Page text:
Coping with the Loss of a Loved One

Grief is a natural reaction to loss. When coping with grief, the goal isn’t to “get over” the loss but to encourage that energy to move through you.  Here are a few therapeutic ways to approach grief:

  1. Best you can, allow yourself to feel. Grieving can be intensely painful, so it’s only natural to want to escape or suppress those feelings. These reactions are ok in moderation, though grief can’t be avoided forever. (Human Resources put together a hilarious representation of this concept). Give yourself permission to slow down and follow this guide on how to let your emotions flow.
  2. Maintain a connection with your loved one. Write to them. Do an activity that you’d often do with them. Visit that place they’ve always wanted to go to. Rituals like these can provide a sense of control and meaning, which have been shown to be effective.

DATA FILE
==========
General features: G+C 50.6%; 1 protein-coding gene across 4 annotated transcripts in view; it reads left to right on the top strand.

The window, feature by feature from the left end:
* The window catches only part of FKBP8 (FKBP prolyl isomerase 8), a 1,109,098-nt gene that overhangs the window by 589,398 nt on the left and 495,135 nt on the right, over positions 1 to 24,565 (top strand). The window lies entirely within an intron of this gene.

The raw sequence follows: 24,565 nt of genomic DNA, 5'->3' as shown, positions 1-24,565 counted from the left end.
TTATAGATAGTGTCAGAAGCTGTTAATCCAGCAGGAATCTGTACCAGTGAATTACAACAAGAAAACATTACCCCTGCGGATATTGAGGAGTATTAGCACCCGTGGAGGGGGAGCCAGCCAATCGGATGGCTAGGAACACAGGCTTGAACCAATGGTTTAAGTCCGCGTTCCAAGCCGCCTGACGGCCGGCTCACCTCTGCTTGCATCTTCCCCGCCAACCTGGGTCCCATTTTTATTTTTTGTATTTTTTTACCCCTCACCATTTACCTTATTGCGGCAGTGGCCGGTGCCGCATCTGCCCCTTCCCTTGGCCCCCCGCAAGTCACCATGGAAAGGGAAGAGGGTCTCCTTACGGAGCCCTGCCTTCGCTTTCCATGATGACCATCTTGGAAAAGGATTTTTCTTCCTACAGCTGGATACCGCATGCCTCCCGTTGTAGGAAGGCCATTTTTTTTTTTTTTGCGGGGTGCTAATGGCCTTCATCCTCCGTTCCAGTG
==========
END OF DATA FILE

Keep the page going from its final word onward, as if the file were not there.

3. Keep it real with your support system. It’s common to feel some discomfort when discussing grief, both for the bereaved and those supporting the bereaved. The bereaved may feel pressure to appear strong. The supporter may struggle with not knowing what to say. These are normal experiences. Remember that grief is a natural reaction to loss; there’s no need to put up a front. When discussing your grief with a loved one, consider letting them know that there’s no pressure to respond a certain way, and request what you need (I.e. A listening ear, a hug, etc.).
  4. Share stories. If possible, connect with people who also knew your loved one. Sharing your experiences with them, as well as hearing their stories, can be incredibly healing. It’s especially fun to be able to learn more about your loved one through other perspectives (I.e. Talking to your late father’s college buddies).
  5. Consider seeing a counselor or joining a support group. Especially if you’ve been struggling to find relief for a while, it may be beneficial to seek professional support. On top of missing them, the death of a loved one can also bring less pleasant reflections to the surface (I.e. regrets, resentments, etc.), and a mental health professional can help you to process those experiences.

As mentioned, there’s no “solution” to grief. The sadness you feel from your loss is likely due to loving them deeply, which is a painfully beautiful thing! Intense emotions like these are a reminder that you are alive, and that they would have wanted you to live your life to the fullest.

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